Piers-Morgan-cnn-debut-007-300x180Just once, I’d like to see a TV interview go more like this:

Host: You are a Christian pastor, and you say you believe the Bible, which means you are supposed to love all people.

Pastor: That’s right.

Host: But it appears to me that you and your church take a rather unloving position when it comes to gay people. Are homosexuals welcome to come to your church?

Pastor: Of course. We believe that the gospel is a message relevant for every person on the planet, and we want everyone to hear the gospel and find salvation in Jesus Christ. So at our church, our arms are outstretched to people from every background, every race, every ethnicity and culture. We’re a place for all kinds of sinners and people with all kinds of problems.

Host: But you said there, “We’re a place for sinners.” So you do believe that homosexuality is sinful, right?

Pastor: Yes, I do.

Host: So how do you reconcile the command to love all people with a position on homosexuality that some would say is radically intolerant?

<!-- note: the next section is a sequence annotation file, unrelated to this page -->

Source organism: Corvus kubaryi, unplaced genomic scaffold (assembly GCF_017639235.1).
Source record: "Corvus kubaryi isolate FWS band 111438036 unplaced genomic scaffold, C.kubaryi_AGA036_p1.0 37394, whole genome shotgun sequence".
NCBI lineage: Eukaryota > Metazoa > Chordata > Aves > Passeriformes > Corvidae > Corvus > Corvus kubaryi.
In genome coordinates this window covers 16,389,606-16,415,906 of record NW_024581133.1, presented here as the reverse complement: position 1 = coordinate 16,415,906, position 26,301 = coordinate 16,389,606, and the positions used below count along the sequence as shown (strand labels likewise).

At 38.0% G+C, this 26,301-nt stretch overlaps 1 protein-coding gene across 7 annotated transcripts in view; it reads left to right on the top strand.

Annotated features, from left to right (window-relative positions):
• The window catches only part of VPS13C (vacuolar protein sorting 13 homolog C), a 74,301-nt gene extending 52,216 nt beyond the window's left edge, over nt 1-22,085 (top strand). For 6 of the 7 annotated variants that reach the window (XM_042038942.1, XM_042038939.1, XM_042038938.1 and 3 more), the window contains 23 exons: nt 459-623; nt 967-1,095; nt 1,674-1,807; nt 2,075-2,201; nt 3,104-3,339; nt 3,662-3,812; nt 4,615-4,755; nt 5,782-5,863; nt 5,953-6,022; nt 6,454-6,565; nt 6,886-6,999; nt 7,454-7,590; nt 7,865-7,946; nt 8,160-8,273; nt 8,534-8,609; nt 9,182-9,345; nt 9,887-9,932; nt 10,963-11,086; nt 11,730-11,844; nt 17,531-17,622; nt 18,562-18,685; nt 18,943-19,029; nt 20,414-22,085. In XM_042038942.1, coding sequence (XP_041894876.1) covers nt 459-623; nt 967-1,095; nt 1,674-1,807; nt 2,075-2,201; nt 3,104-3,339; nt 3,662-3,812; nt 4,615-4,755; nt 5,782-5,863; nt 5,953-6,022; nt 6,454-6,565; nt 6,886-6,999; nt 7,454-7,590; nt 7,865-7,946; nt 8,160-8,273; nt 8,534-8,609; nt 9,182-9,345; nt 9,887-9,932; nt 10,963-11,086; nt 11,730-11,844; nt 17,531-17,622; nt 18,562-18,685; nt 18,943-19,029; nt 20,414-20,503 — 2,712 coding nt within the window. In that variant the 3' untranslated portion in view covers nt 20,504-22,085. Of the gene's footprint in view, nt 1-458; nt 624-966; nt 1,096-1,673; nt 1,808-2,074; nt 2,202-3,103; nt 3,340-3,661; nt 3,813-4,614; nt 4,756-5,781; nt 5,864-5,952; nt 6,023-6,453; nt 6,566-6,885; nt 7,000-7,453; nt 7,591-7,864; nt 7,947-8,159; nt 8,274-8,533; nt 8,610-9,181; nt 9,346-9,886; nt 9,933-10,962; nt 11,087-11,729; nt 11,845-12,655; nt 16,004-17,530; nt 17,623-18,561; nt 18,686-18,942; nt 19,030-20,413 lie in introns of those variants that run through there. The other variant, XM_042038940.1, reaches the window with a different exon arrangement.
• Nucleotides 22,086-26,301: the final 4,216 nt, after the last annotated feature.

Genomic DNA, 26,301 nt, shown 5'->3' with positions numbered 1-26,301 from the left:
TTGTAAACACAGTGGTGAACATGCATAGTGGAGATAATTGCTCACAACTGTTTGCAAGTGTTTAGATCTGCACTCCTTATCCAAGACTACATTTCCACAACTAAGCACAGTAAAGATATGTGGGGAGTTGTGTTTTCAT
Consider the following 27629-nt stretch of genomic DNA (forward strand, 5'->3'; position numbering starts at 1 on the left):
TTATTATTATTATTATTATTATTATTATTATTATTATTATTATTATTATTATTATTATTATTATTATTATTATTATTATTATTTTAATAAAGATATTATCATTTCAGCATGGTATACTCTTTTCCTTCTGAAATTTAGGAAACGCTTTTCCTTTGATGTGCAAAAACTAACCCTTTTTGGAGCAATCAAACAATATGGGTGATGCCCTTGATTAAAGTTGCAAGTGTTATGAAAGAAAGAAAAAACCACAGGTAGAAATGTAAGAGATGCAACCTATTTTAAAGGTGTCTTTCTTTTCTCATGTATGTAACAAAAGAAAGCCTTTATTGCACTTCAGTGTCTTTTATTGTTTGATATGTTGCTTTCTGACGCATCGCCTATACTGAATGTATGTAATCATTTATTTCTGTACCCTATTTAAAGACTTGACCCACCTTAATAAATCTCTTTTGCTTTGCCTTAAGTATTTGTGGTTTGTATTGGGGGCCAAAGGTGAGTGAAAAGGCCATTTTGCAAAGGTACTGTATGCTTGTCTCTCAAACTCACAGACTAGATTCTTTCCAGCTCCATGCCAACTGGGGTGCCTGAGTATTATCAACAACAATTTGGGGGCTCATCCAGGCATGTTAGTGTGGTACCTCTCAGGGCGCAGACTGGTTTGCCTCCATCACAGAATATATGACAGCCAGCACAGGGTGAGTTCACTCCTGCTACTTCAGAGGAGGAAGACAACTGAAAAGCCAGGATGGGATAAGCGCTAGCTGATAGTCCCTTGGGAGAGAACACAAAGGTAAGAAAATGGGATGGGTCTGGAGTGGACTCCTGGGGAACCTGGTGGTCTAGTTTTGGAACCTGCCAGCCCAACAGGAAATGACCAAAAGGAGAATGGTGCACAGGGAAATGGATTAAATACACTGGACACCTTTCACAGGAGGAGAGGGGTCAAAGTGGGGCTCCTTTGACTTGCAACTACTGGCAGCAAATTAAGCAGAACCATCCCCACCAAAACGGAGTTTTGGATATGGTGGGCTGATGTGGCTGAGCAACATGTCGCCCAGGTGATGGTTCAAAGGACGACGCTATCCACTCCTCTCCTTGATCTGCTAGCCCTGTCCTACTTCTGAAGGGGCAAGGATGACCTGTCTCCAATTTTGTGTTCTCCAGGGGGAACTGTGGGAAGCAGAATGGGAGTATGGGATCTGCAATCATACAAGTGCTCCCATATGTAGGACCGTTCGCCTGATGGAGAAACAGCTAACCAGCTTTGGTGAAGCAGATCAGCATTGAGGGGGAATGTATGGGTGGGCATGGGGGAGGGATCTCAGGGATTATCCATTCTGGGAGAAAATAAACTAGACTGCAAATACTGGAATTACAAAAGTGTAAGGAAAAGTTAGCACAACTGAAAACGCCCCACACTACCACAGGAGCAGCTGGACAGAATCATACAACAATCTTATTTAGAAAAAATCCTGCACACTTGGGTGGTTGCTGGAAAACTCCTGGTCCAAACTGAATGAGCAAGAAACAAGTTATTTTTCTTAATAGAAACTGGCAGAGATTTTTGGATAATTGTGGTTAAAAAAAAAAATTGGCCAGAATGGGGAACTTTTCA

Pastor: (smiling) If you think my position on homosexuality is radical, just wait until you hear what else I believe! I believe that a teenage guy and girl who have sex in the backseat of a pick-up are sinning. The unmarried heterosexual couple living down the street from me is sinning. In fact, any sexual activity that takes place outside of the marriage covenant between a husband and wife is sinful. What’s more, Jesus takes this sexual ethic a step further and goes to the heart of the matter. That means that any time I even lust after someone else, I am sinning. Jesus’ radical view of sexuality shows all of us up as sexual sinners, and that’s why He came to die. Jesus died to save lustful, homo- and heterosexual sinners and transform our hearts and minds and behavior. Because He died for me, I owe Him my all. And as a follower of Jesus, I’m bound to what He says about sex and morality.

Host: But Jesus didn’t condemn homosexuality outright, did He?

READ MORE

Comments Off on How I Wish the Homosexuality Debate Would Go

Filed under Current Events, Government, Homosexuality